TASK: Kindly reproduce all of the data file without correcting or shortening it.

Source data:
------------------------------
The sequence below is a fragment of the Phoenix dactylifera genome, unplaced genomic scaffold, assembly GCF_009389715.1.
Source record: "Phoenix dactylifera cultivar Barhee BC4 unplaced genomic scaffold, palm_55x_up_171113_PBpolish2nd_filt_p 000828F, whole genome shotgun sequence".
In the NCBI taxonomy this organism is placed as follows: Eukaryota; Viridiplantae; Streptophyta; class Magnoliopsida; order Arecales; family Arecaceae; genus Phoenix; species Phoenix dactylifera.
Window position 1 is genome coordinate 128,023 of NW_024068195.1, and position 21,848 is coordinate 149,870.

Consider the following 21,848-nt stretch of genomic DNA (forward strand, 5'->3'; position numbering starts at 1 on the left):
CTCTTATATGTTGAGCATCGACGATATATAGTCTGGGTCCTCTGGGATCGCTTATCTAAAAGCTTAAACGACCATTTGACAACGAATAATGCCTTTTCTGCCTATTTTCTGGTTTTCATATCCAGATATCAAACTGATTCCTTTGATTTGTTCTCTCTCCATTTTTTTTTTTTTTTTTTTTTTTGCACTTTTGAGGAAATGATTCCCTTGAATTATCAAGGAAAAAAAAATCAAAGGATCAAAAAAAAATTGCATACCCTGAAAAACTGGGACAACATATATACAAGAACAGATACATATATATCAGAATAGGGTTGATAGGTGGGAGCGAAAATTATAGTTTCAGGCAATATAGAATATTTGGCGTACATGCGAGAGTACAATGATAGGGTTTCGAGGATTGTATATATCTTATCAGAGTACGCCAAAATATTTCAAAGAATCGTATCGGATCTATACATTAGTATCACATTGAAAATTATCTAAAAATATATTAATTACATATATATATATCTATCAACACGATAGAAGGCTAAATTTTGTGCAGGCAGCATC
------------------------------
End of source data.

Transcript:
The sequence below is a fragment of the Phoenix dactylifera genome, unplaced genomic scaffold, assembly GCF_009389715.1.
Source record: "Phoenix dactylifera cultivar Barhee BC4 unplaced genomic scaffold, palm_55x_up_171113_PBpolish2nd_filt_p 000828F, whole genome shotgun sequence".
In the NCBI taxonomy this organism is placed as follows: Eukaryota; Viridiplantae; Streptophyta; class Magnoliopsida; order Arecales; family Arecaceae; genus Phoenix; species Phoenix dactylifera.
Window position 1 is genome coordinate 128,023 of NW_024068195.1, and position 21,848 is coordinate 149,870.

Consider the following 21,848-nt stretch of genomic DNA (forward strand, 5'->3'; position numbering starts at 1 on the left):
CTCTTATATGTTGAGCATCGACGATATATAGTCTGGGTCCTCTGGGATCGCTTATCTAAAAGCTTAAACGACCATTTGACAACGAATAATGCCTTTTCTGCCTATTTTCTGGTTTTCATATCCAGATATCAAACTGATTCCTTTGATTTGTTCTCTCTCCATTTTTTTTTTTTTTTTTTTTTTTGCACTTTTGAGGAAATGATTCCCTTGAATTATCAAGGAAAAAAAAATCAAAGGATCAAAAAAAAATTGCATACCCTGAAAAACTGGGACAACATATATACAAGAACAGATACATATATATCAGAATAGGGTTGATAGGTGGGAGCGAAAATTATAGTTTCAGGCAATATAGAATATTTGGCGTACATGCGAGAGTACAATGATAGGGTTTCGAGGATTGTATATATCTTATCAGAGTACGCCAAAATATTTCAAAGAATCGTATCGGATCTATACATTAGTATCACATTGAAAATTATCTAAAAATATATTAATTACATATATATATATCTATCAACACGATAGAAGGCTAAATTTTGTGCAGGCAGCATC